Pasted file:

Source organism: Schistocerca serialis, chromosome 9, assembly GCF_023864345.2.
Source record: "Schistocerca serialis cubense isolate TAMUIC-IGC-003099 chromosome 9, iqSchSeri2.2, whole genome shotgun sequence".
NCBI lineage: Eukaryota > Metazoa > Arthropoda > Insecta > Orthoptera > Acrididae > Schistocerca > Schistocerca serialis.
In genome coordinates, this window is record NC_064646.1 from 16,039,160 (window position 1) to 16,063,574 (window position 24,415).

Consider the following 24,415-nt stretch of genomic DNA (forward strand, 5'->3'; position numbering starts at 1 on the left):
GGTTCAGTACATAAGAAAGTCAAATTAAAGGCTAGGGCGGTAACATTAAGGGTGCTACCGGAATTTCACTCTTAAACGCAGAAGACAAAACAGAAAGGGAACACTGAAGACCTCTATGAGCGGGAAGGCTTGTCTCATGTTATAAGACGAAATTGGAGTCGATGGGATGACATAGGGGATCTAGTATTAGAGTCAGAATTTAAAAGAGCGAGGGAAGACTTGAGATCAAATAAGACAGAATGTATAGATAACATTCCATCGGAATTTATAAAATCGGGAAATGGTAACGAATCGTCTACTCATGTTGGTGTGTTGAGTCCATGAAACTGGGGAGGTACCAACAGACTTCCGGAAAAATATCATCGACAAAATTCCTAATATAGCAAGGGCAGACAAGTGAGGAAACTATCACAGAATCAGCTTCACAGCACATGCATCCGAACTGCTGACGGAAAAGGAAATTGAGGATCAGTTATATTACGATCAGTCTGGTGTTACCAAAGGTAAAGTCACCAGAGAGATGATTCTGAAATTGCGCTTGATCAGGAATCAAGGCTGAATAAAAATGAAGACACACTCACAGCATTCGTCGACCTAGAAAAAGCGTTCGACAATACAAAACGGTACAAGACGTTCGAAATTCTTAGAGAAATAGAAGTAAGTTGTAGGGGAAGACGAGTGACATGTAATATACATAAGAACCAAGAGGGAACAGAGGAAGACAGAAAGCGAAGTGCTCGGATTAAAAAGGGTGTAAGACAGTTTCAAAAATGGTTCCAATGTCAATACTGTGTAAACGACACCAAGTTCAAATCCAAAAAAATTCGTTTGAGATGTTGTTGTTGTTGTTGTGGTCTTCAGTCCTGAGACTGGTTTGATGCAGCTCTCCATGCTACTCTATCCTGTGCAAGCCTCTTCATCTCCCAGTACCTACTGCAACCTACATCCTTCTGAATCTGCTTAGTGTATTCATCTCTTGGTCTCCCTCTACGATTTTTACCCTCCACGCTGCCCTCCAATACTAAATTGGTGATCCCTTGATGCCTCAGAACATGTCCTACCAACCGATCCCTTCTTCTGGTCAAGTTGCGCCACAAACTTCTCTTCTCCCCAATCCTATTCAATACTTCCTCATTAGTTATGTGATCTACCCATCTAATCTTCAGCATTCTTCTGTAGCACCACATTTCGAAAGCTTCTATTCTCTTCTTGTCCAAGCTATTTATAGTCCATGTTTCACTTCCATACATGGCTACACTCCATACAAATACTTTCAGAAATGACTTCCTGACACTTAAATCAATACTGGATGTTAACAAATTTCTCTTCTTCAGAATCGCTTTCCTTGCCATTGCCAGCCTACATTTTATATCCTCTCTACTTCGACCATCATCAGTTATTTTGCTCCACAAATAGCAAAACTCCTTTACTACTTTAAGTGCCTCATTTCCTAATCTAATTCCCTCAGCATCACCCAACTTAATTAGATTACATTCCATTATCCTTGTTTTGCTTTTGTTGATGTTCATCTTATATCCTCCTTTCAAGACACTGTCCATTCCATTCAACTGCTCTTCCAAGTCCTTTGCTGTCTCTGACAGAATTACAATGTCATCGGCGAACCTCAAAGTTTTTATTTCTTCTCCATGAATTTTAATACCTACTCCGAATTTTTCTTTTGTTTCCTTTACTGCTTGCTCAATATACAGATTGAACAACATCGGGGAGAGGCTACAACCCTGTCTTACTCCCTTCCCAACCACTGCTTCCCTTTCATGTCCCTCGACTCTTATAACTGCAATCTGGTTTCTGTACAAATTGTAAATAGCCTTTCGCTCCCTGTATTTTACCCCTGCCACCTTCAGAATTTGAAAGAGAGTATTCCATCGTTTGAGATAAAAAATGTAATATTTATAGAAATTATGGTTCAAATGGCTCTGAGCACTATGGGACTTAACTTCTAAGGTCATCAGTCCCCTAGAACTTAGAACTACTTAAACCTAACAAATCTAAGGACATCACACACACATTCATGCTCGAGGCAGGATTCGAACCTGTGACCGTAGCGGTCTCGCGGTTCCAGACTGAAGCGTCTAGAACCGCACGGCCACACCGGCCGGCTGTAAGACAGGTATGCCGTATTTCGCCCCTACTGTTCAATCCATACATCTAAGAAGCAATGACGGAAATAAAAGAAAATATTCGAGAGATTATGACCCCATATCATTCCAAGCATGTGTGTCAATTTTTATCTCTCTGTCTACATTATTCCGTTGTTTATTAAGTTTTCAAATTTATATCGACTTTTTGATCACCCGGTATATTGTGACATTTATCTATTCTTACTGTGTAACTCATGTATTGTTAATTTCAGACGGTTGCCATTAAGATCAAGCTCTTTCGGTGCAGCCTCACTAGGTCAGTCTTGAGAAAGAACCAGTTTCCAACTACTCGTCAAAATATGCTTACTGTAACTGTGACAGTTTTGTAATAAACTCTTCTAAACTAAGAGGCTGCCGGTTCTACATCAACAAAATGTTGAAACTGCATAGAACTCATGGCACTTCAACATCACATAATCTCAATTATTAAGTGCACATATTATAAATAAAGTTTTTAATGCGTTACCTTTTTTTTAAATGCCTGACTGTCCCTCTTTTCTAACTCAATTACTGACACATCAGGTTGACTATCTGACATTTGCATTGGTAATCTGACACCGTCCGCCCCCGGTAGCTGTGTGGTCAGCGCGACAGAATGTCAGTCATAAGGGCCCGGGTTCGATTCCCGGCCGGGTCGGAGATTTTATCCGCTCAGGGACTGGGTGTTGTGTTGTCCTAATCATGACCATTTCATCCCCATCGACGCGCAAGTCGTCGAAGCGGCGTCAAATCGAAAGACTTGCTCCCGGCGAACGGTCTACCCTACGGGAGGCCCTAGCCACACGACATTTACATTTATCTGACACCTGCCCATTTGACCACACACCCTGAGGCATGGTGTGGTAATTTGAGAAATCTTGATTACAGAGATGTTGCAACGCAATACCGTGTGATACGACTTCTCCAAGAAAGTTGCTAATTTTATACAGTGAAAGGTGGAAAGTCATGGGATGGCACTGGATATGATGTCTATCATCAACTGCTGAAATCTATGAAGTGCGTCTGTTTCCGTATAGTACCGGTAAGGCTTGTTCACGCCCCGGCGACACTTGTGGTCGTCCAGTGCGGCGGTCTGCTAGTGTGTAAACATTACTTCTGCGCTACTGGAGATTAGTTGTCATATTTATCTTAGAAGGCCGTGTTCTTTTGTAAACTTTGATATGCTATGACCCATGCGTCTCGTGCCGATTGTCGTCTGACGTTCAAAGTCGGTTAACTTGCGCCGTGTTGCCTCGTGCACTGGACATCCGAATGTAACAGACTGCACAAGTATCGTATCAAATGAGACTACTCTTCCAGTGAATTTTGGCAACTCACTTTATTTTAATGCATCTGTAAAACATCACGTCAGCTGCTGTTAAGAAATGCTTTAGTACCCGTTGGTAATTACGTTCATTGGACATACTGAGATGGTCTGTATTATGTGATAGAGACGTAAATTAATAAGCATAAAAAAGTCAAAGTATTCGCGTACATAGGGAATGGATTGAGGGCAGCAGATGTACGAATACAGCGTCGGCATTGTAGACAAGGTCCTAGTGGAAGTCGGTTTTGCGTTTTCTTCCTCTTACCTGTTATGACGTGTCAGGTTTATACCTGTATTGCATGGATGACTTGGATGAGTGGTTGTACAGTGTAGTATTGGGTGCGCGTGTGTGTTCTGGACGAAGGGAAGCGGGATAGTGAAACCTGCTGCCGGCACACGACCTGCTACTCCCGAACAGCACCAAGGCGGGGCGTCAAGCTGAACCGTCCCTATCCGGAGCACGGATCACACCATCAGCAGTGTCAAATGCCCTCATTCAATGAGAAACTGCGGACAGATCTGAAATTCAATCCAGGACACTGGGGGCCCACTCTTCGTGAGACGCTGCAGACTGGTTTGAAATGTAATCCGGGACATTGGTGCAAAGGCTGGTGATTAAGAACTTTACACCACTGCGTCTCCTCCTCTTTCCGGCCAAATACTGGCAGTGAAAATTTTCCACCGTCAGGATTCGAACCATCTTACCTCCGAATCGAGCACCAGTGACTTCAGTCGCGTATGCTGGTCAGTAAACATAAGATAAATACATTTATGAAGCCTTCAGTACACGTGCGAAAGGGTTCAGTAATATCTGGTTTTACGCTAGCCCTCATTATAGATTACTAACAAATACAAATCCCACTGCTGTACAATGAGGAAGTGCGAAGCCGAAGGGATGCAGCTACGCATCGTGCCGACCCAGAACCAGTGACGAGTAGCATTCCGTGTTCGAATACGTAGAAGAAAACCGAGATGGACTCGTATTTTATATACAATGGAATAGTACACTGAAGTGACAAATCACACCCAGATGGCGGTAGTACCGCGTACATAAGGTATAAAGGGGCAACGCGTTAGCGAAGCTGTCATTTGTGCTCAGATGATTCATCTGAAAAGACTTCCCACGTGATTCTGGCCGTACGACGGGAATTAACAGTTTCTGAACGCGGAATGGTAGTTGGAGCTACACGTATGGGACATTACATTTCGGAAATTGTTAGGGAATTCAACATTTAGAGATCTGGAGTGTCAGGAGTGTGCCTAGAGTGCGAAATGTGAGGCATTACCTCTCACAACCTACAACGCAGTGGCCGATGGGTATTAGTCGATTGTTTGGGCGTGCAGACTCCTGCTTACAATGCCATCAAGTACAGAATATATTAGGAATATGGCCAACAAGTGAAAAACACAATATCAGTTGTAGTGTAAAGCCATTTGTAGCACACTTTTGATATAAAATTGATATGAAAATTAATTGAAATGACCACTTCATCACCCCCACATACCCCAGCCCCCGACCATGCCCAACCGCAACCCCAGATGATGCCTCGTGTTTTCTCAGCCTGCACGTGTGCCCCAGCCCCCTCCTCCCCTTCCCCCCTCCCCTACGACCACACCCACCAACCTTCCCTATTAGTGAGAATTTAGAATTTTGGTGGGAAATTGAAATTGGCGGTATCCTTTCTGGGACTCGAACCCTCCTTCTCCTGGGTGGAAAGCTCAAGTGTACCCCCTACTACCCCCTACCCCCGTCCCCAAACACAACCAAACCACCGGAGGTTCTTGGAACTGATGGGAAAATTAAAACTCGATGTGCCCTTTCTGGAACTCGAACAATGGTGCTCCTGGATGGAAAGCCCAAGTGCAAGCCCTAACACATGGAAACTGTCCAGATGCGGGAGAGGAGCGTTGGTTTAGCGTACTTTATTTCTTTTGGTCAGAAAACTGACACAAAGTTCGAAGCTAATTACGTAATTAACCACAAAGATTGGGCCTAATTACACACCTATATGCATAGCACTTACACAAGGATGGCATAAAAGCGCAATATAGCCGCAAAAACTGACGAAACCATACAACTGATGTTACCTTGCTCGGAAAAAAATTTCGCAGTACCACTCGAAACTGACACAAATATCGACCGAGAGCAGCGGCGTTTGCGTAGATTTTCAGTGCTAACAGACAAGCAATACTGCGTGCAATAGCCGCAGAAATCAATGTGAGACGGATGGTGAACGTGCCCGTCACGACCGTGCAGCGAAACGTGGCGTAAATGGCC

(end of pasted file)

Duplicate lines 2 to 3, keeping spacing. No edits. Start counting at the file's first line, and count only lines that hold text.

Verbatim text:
Source record: "Schistocerca serialis cubense isolate TAMUIC-IGC-003099 chromosome 9, iqSchSeri2.2, whole genome shotgun sequence".
NCBI lineage: Eukaryota > Metazoa > Arthropoda > Insecta > Orthoptera > Acrididae > Schistocerca > Schistocerca serialis.